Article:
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Old: A Train Wreck That Must Be Watched

by Cat Voleur
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You’re sitting at home. Alone. You mean to unwind with a little bit of Youtube and a much deserved snack. A trailer comes on. Usually you don’t take time to watch the full trailer once the “Skip Ad” button arises, but the music and the ambiance have caught your attention.

Ominous warnings intercut with the laughter of children. Mysterious items buried in the beach sand. Splashing, merriment and then a body in the water.

You don’t know what this is but you’re hooked. You’re in. The music builds. M. Knight Shyamalan’s name comes up on the screen. And then the name of the movie drops; Old.

He had you. For a moment, he really had you. Now, the chill of excitement is replaced with all an out glee as you contemplate what a terrible film this is going to be. And the trailer just keeps going, getting worse and worse along the way.

If this scenario is at all relatable to you; you need to go watch Old. Drop whatever you’re doing and go watch it. In theaters. Right now.

I know I’m speaking to a very small pool of horror fans right now. Anyone who laughed out loud during Devil or has ever re-watched The Happening. Most horror fans are just disappointed that there was never a Shyamalan movie as good as The Sixth  Sense. But I’m calling out to those of you who don’t care if a movie is good;  so long as it’s entertaining.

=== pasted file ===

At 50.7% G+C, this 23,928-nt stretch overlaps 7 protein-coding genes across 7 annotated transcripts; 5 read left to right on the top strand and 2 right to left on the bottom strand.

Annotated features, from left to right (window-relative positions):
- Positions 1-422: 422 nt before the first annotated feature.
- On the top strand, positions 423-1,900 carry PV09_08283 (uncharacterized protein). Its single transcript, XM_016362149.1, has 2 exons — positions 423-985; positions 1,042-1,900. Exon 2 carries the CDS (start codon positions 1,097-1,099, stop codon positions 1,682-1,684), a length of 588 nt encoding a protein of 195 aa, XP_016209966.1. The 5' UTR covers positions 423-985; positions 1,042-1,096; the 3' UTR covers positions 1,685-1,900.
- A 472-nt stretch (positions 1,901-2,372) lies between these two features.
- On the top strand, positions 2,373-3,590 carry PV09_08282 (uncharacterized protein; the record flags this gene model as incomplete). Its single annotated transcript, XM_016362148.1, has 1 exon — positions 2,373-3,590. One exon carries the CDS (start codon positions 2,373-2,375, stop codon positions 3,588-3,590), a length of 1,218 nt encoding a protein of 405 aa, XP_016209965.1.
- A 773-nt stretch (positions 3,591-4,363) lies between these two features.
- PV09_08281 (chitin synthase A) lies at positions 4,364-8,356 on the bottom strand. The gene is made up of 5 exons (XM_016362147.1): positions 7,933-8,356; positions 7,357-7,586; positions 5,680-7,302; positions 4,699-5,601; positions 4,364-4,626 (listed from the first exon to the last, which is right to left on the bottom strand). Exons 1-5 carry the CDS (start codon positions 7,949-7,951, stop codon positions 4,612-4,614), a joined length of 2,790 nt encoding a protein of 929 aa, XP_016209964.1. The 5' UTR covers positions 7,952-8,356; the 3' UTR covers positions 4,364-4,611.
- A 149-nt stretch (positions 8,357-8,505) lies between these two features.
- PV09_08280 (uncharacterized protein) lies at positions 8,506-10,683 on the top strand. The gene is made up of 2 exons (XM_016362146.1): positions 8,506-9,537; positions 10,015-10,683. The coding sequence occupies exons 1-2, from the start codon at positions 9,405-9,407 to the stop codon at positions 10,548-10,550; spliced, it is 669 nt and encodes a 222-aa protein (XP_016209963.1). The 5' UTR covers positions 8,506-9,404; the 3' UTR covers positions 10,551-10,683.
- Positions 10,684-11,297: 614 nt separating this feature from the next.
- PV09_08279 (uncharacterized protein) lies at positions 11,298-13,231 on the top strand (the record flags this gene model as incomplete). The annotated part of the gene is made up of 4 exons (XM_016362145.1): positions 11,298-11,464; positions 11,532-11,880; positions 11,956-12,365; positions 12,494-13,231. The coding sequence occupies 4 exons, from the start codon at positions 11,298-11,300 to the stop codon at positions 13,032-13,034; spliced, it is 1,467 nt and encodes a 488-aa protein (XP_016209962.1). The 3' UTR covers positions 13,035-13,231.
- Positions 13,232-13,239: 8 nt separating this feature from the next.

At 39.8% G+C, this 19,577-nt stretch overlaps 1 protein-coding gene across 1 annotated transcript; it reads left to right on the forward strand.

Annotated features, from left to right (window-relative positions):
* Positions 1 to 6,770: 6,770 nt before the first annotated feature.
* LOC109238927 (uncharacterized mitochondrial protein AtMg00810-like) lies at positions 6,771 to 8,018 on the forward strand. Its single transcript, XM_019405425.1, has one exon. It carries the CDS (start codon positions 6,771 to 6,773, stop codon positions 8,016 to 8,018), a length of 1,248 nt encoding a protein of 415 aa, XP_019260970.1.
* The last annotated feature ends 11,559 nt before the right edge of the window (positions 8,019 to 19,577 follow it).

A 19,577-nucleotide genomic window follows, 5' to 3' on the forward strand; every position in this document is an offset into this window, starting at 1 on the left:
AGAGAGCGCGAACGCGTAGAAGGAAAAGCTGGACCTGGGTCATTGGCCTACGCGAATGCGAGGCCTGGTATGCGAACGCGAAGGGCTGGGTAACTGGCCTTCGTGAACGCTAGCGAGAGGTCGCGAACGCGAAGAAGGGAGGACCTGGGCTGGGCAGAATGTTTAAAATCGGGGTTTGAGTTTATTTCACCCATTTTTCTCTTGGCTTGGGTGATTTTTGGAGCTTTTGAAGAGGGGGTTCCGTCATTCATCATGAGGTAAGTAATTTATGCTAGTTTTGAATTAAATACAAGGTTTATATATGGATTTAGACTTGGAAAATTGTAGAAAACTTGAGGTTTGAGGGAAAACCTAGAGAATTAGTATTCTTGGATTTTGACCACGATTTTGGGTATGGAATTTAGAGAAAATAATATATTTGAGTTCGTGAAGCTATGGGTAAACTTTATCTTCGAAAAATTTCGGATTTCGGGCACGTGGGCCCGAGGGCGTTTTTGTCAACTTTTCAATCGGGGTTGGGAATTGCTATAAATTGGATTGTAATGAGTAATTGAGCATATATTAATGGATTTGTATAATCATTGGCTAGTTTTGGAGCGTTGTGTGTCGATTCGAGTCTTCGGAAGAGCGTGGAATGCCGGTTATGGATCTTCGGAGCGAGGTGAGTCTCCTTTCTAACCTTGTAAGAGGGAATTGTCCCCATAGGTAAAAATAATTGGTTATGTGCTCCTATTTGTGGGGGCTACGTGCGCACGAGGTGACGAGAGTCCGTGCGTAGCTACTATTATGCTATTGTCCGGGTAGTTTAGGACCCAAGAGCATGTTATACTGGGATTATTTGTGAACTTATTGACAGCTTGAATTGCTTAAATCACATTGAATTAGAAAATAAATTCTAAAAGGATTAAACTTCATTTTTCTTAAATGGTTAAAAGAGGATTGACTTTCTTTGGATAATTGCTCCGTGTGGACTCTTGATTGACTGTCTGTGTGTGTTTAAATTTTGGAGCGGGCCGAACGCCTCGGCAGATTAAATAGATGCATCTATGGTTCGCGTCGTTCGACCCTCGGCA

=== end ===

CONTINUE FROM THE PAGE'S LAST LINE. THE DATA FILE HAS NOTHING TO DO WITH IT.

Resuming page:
Like The Happening, Old has a point buried in there somewhere under all the terrible execution. It missed the mark in telling the story that it wanted to tell. Through clumsy foreshadowing, a lack of subtlety, and painful dialogue, the movie unfolds into everything you’d expect from the trailer. And worse.

I would really, REALLY, love to just tear this movie apart piece by piece because I think it would be fun and it deserves to be shredded. But I have to do this spoiler-free recommendation first and foremost, because the trailer already gives too much away about this spectacular piece of nonsense.

If it did one thing well, it was get me interested in the graphic novel on which it was based. It’s hard to talk about the few very interesting concepts that the movie touched on without giving spoilers, but they existed. They just were overshadowed by the much more prominent failures. Again, I have to point out that the dialogue in this movie was atrocious.

Another staple of Shyamalan’s movies; it took itself far too seriously. Had it loosened up some, it might have been in on the joke. Had it been better executed it could have touched on some really poignant themes. As it is, and to no one’s surprise, it lands right in the middle where it can masquerade as deep without fooling anyone.

If you thought the trailer looked stupid; you’re right. But if you laughed out loud at it, I can’t express how much fun you’ll have seeing it in theater.

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